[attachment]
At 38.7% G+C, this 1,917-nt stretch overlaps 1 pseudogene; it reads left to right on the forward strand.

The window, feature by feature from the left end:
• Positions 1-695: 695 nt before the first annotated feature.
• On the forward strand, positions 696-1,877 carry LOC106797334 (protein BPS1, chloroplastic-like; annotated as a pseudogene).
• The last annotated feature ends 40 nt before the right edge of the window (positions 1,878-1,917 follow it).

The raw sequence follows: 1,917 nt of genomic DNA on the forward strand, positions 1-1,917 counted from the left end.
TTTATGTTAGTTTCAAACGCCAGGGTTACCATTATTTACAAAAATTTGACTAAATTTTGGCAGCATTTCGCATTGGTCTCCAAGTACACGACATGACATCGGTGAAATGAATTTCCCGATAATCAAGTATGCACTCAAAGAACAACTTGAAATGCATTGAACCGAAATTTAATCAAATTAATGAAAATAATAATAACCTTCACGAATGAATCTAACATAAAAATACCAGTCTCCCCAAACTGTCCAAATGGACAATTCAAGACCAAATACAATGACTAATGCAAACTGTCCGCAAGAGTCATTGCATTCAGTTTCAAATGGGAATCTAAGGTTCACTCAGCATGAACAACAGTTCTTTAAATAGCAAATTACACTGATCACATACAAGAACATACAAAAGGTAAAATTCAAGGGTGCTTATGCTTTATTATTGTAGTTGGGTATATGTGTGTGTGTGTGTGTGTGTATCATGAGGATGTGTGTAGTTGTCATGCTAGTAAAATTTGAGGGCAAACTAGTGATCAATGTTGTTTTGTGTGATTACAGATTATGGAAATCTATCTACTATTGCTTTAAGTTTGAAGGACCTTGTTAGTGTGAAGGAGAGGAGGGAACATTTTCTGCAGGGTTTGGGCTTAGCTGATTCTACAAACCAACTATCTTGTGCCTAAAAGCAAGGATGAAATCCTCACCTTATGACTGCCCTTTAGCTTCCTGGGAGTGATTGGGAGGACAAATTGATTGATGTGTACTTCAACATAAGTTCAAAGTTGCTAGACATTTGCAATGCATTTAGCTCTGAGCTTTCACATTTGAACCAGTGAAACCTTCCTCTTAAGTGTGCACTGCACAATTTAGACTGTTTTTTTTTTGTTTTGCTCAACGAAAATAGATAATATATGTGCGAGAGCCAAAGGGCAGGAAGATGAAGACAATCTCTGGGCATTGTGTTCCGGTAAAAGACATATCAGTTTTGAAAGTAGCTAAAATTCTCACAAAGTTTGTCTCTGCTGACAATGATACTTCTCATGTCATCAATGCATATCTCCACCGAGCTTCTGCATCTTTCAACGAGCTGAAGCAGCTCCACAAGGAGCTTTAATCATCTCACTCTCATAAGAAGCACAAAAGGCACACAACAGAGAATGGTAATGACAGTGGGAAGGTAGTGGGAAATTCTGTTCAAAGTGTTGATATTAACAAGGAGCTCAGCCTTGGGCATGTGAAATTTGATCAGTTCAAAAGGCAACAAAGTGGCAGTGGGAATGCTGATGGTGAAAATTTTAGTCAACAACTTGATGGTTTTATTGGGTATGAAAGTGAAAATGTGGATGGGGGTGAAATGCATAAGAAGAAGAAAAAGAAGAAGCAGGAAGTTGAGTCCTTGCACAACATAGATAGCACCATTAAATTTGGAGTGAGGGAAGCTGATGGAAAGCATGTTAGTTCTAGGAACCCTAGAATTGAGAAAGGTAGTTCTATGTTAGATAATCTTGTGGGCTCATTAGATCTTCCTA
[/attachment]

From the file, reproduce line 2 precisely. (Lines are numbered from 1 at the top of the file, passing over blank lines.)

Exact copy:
The window, feature by feature from the left end: